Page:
Scientists, environmentalists and key stakeholders in the health sector will be among the over 300 delegates from Africa and Europe expected in Nairobi this week to address environmental health risks that may pose a big challenge in the realization of Universal Health Coverage (UHC).The government through its Medical Research Institute (KEMRI), in collaboration with United Nation Environmental Programme (UNEP), local and international organizations, is the convener of the two-day conference scheduled for 2-3 December in Nairobi.
Air pollution and climate change are some of the major risks the delegates will address at the conference since they stand out as the greatest threat to human health and development, especially in the developing nations.
The conference is expected to review the impact of Greenhouse gas (GHG) on the health of people, animals and vegetation, including food crops in the region.
Climate drivers that affect health include fine particulate matter (including black carbon which is a strong warming agent) and methane, which contributes to the formation of ground-level ozone or smog.
According to WHO. Climate change is the greatest challenge of the 21st Century, threatening human health and development since it threatens access to clean air, safe drinking water, and nutritious food supply, safe shelter, increased spread of mosquito-borne diseases like malaria and other noncommunicable diseases such as mental health and cancers.
In Kenya, diseases of respiratory system, largely caused by household air pollution (HAP) is the top five leading causes of death and accounted to 42% of the disease burden as at 2014.
It is estimated to be responsible for over a quarter (26%) of all deaths in Kenyan hospitals.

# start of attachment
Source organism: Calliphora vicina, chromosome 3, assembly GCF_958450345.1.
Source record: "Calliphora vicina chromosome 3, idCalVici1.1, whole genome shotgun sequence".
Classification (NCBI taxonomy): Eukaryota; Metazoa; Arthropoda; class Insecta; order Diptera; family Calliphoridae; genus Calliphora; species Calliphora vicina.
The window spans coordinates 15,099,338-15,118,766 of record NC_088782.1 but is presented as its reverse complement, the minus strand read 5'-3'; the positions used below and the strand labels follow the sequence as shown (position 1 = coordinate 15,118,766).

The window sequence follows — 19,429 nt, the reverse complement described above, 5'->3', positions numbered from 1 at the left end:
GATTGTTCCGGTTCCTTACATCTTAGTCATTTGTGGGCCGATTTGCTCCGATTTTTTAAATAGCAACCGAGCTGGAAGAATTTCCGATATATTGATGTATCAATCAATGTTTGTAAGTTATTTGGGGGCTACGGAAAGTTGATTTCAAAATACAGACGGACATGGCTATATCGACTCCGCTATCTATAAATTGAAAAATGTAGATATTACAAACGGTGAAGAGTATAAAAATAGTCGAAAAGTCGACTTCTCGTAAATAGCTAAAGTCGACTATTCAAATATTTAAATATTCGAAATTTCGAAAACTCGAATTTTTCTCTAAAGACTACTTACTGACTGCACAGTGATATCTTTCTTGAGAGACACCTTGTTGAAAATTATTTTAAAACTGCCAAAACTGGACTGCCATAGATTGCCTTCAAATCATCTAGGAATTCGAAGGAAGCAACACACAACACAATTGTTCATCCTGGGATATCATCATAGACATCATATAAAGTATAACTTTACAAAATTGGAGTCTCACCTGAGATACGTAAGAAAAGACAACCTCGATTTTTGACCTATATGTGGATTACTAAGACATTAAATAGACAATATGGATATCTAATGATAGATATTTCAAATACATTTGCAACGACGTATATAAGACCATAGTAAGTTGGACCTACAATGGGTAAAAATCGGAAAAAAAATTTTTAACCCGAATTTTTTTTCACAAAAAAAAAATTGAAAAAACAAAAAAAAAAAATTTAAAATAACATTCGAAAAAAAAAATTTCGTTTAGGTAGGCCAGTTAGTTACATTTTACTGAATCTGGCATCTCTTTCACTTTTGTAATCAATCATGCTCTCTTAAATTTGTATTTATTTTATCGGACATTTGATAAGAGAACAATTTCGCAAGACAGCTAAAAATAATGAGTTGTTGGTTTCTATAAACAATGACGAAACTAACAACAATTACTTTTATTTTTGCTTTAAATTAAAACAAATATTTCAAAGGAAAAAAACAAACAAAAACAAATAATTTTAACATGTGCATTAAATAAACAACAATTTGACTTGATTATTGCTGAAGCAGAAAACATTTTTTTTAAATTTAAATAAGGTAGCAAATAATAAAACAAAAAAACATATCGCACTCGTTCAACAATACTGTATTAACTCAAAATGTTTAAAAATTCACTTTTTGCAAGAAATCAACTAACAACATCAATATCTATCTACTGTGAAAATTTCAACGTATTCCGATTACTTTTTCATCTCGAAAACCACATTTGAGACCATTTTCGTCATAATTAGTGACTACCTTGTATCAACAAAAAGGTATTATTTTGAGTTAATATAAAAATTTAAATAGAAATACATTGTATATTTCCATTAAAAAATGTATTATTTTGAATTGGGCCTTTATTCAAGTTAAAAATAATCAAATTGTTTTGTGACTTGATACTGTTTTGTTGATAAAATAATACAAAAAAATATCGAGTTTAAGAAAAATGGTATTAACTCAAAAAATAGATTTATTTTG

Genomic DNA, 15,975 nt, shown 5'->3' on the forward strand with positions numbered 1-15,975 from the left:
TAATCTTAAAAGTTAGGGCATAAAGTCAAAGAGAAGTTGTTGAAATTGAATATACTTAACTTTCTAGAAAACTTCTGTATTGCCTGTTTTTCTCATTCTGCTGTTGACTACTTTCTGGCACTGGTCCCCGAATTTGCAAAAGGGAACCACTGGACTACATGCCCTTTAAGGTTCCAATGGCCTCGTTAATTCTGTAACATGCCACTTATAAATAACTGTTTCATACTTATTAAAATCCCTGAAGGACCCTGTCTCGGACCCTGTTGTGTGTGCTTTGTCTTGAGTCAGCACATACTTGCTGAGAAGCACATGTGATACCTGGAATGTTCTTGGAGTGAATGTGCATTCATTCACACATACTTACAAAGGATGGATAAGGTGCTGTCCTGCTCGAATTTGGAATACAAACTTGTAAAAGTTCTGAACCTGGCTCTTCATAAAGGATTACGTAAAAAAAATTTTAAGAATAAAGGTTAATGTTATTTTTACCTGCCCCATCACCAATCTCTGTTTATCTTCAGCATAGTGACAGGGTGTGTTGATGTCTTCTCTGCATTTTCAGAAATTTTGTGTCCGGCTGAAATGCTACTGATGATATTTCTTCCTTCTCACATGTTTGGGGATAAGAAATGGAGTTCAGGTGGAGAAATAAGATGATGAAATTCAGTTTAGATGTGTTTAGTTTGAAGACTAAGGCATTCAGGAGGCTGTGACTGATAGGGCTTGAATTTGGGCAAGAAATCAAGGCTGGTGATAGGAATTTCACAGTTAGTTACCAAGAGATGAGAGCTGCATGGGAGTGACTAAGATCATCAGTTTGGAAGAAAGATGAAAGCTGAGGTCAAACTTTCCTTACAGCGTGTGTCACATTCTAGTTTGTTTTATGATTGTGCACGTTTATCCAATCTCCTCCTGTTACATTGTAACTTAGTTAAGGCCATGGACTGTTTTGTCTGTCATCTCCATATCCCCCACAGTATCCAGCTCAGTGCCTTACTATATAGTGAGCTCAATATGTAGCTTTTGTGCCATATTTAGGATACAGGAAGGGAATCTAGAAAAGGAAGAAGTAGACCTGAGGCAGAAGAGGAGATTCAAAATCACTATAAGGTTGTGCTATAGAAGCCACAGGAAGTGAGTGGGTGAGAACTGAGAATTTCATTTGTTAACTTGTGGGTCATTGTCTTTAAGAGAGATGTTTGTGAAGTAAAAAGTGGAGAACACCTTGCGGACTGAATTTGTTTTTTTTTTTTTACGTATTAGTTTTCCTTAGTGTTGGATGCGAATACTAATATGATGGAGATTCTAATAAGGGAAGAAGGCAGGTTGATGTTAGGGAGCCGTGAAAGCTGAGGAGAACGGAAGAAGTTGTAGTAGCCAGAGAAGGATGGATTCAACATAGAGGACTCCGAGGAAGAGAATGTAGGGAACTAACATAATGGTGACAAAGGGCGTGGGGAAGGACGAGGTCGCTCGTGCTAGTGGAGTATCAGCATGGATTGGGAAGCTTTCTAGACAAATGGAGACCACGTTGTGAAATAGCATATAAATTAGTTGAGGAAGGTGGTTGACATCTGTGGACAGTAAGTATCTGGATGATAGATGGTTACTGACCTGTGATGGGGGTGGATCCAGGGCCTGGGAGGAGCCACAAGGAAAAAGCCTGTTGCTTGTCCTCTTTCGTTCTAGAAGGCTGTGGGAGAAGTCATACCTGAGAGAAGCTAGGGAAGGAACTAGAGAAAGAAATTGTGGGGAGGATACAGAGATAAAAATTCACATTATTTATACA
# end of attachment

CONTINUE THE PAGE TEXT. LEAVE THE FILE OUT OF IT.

Globally, 23 percent of all deaths and 26 percent of deaths among children under age 5 are due to preventable environmental factors.
It is now recognized that pollution (water, air, soil and chemical) are the biggest environmental cause of disease and premature death in the world and disproportionately kills the poor and the vulnerable, according to the World Health Organization (WHO).
According to the Director General of KEMRI, Prof. Yeri Kombe, the conference will provide a roadmap for domestication and operationalizing of the Nairobi Agreement for the next 2020-2025 in all the countries represented, with an aim for mainstreaming climate change adaptation into the health sector, and increasing the resilience of health systems.
“We intend to emphasize the importance of prioritisation of a coordinated national health and environment research agenda in order to support evidence-based policy and intervention formulation,” asserted the Director General adding that Increased linkages and collaboration between the multiple key stakeholders in health and environment sectors, was key to achieving the UHC.